A naturally occurring deletion mutant of figwort mosaic virus (caulimovirus) is generated by RNA splicing. Academic Article uri icon


  • A naturally occurring deletion mutant is observed in plants infected with figwort mosaic virus (FMV), a caulimovirus. The encapsidated mutant genome is formed spontaneously in association with two different strains of FMV in four host plant species. The mutant also appears when cloned wild-type viral DNA is used as the inoculum. The deletion mutant alone is not infectious and it appears unable to replicate after its formation, even in the presence of wild-type virus. The gene for chloramphenicol acetyltransferase was inserted at different positions in the deletion mutant genome, and subsequent transient assays showed that gene expression of the mutant occurs despite the deletion. Sequence analyses of the mutant genome revealed a deletion of 1237-bp segment encompassing a major portion of the coat protein gene and the 5' end of the downstream reverse transcriptase gene. This deletion is associated with consensus signals for RNA splicing including the conserved 5' and 3' splice sites plus surrounding sequences, putative branch point(s) for lariat formation, and an extremely high adenosine content (41%) of the removed fragment. This suggests that splicing of the FMV full-length transcript has occurred prior to reverse transcription and this accounts for the presence and accumulation of encapsidated DNAs with the same deletion.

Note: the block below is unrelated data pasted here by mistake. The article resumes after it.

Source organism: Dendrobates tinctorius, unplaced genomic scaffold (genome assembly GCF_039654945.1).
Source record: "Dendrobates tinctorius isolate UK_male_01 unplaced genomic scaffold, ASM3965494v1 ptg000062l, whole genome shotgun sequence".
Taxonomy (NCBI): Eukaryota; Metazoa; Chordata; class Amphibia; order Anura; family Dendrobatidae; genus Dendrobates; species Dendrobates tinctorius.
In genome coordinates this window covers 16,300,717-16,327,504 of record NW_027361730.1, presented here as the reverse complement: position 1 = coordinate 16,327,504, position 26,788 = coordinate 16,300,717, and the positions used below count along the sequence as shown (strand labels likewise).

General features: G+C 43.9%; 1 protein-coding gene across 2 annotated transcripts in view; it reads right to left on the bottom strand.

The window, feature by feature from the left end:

published proceedings

  • Virology

author list (cited authors)

  • Scholthof, H. B., Wu, F. C., Richins, R. D., & Shepherd, R. J.

citation count

  • 24

complete list of authors

  • Scholthof, HB||Wu, FC||Richins, RD||Shepherd, RJ

publication date

  • September 1991